The US Congress’ Immigration Act of 1990 (IMMACT 90) established the EB-5 Immigrant Investor Program to stimulate the U.S. economy through foreign investment and create jobs.
This act dramatically reformed the U.S. immigration system and amongst other things, instituted changes to non-immigrant visa classes, the rules governing deportation, and raised the limits on legal immigration.
EB-5 Reforms of the 1990s
The Immigrant Investor Program was founded as a pilot program in 1990 and is administered by the United States Citizenship and Immigration Service (USCIS). The program permits foreign investors to invest funds in the United States in order to be granted greens cards for themselves and their families to live and work in the US. At least 10 full time and paid jobs must be created for each investor.
Subsequently, in 1993, the Immigrant Investor Pilot Program, which created the EB-5 Regional Center was passed into law. This program allows US business entities to create investment opportunities into which foreign investors may invest to create job in the United States.
As it is with any newborn venture, the EB-5 program’s first decade was shaky and at times unstable. In the late 1990’s, however, Congress made a number of significant changes to the EB-5 program to address a lack of due diligence, regulatory compliance, and inherent fraud in EB-5 investments.
These reforms made it necessary for foreign investors to prove that their EB-5 investment funds originate from lawful sources and that they are actively involved with their EB-5 project. Furthermore, they prohibited guarantees on investment returns.
EB-5 Reforms of the 2000s
Congress interceded again in the early 2000’s in order to institute reforms that would ensure the seamless coordination between the government, adjudicators, commercial ventures, and foreign investors. During this time, the Basic Pilot Program Extension and Expansion Act was passed in 2003 with the aim of reinvigorating the EB-5 program.
There are 10,000 visas allocated to the EB-5 program each year, but in its early years, the program was greatly underutilized. This under-utilization during the program’s early years can be attributed to low case approval rates and a lengthy and complicated application processes, which was streamlined by reforms in 2005.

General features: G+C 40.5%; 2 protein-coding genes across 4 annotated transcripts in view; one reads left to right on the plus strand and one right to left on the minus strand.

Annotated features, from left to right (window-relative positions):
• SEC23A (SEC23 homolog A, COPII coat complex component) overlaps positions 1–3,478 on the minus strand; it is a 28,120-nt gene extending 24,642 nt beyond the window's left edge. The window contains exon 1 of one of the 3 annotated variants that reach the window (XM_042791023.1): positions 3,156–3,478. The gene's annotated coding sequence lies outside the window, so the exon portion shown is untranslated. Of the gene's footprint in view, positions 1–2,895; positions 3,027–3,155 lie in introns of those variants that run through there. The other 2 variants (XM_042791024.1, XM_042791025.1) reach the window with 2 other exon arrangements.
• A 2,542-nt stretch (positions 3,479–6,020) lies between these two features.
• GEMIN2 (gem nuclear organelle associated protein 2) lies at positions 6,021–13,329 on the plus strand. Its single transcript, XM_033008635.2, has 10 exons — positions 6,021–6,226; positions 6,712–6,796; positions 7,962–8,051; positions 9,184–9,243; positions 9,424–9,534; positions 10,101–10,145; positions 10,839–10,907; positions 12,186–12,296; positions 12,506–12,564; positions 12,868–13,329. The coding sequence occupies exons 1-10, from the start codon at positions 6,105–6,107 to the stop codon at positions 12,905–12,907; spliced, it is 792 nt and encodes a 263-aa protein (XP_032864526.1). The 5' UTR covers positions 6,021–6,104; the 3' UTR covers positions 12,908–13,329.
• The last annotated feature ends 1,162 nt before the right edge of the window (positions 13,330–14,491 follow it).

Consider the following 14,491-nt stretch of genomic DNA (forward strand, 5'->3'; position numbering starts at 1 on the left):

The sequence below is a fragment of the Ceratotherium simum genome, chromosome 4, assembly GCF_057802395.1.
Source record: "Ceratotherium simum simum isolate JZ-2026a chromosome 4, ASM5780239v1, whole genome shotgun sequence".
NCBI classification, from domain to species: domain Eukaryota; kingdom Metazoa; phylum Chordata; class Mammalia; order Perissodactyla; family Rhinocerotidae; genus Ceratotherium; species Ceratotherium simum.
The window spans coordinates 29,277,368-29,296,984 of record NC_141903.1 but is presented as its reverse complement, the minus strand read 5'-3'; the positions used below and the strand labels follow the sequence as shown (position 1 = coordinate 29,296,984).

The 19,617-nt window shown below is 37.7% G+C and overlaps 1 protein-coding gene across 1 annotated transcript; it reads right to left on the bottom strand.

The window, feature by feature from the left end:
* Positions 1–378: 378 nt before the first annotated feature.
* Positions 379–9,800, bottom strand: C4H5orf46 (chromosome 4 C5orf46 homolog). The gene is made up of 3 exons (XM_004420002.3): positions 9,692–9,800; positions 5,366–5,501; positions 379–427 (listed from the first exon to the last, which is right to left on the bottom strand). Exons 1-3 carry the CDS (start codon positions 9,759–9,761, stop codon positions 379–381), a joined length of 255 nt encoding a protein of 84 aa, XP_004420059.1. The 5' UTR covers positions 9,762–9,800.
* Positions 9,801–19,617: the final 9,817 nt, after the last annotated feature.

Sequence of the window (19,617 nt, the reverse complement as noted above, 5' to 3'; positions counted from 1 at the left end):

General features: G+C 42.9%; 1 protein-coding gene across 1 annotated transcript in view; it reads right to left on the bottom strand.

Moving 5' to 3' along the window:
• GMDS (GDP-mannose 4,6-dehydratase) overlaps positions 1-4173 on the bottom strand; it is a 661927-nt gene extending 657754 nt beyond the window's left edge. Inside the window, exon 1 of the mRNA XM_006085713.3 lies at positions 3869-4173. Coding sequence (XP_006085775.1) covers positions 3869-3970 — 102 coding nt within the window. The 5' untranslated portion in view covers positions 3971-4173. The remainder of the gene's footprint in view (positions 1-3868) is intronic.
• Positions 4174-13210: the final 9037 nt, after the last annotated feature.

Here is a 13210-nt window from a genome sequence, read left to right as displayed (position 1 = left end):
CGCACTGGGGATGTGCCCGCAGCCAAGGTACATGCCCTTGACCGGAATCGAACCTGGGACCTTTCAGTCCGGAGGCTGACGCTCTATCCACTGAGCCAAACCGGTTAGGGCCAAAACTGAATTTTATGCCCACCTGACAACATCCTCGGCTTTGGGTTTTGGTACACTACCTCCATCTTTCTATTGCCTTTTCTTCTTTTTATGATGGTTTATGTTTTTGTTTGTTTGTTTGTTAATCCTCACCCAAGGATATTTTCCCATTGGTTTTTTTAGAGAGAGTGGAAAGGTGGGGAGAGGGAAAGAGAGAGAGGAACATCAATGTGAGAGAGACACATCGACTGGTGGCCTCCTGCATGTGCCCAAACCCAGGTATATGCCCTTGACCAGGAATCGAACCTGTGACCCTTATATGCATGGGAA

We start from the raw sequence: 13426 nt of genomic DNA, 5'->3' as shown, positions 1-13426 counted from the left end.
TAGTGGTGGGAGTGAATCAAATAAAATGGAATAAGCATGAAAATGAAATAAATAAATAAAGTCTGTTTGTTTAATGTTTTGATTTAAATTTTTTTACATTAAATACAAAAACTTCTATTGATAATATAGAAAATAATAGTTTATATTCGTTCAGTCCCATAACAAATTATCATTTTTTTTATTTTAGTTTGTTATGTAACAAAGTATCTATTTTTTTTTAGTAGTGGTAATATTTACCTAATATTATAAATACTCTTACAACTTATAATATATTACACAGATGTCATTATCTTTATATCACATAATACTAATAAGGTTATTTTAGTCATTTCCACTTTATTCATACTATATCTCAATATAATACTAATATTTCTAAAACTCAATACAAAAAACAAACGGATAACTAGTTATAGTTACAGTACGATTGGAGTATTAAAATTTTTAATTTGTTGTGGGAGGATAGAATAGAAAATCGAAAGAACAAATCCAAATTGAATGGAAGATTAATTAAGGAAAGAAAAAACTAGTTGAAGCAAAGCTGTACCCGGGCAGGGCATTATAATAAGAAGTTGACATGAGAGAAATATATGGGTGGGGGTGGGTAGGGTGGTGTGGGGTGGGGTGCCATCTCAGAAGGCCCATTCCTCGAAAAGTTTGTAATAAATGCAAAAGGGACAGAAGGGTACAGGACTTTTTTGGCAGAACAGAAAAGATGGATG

Another of these reforms was the establishment of the Investor and Regional Center Unit (IRCU) in 2005. This specialized division of USCIS supervises the EB-5 program, which includes auditing of cases, designing reforms, regulating development, and creating policy. All of which have resulted in better management and more consistency in the EB-5 program.
In 2009, USCIS made additional reforms to EB-5 policy and began to centralize EB-5 processing at the California Service Center (CSC). Prior to this, processing had taken place at centers in both California and Texas. Also in 2009, President Obama extended the EB-5 Immigrant Investor Pilot Program until September 30, 2012.
Then on September 30, 2012, President Obama signed S.3245, extending the EB-5 Immigrant Investor Pilot Program for an additional 3 years until September 30, 2015.
Recent EB-5 Trends
In the last few years, the EB 5 Investor visa program has gained popularity and received recognition as an excellent opportunity for foreign investors looking to live and work in the United States.
In fact, only 3,463 visas were issued under the program in 2011. However, by 2012, that number had almost doubled, as 6,200 immigrants received green cards through the EB-5 program.
In 2013, 8,567 visas were granted, and in 2014, it reached its annual limit for the first time.
In May of 2015, the State Department announced that the EB-5 program had reached its first backlog, when its quota for Chinese Nationals had been met. The backlog for Chinese nationals is presently about 3 years for a Conditional Green Card through the EB-5 program.
The Future Of the EB-5 Program
The EB-5 program has been consistently reauthorized, despite the fact that it is not yet a permanent program. Most recently, in early December of 2016, Congress extended the EB-5 Regional Center Program, unchanged, until April 28, 2017.
The program has been extended without changes several times now, largely because Congress could not come to an agreement on the new legislation. That being said, experts are fairly confident that substantial changes to the program’s requirements and restrictions will occur in 2017.
But, while many await these eminent changes, no one knows exactly how they will impact the EB-5 program and future EB-5 investors and projects. Nevertheless, one of the changes that experts are fairly confident in predicting is an increase in the minimum investment amount from $500,000 to $800,000.
Therefore, if you are a potential EB-5 investor looking to invest the minimum amount of $500,000, you are encouraged to get the process started as soon as you can. Though the program has been extended until April 2017, changes could be implemented earlier if Congress comes to an agreement before that date.
To learn more about the requirements for obtaining a U.S. Investor Visa, contact your experienced EB-5 lawyers at Hirson & Partners, LLP in Los Angeles today at 1-949-383-5358 or email at: email@example.com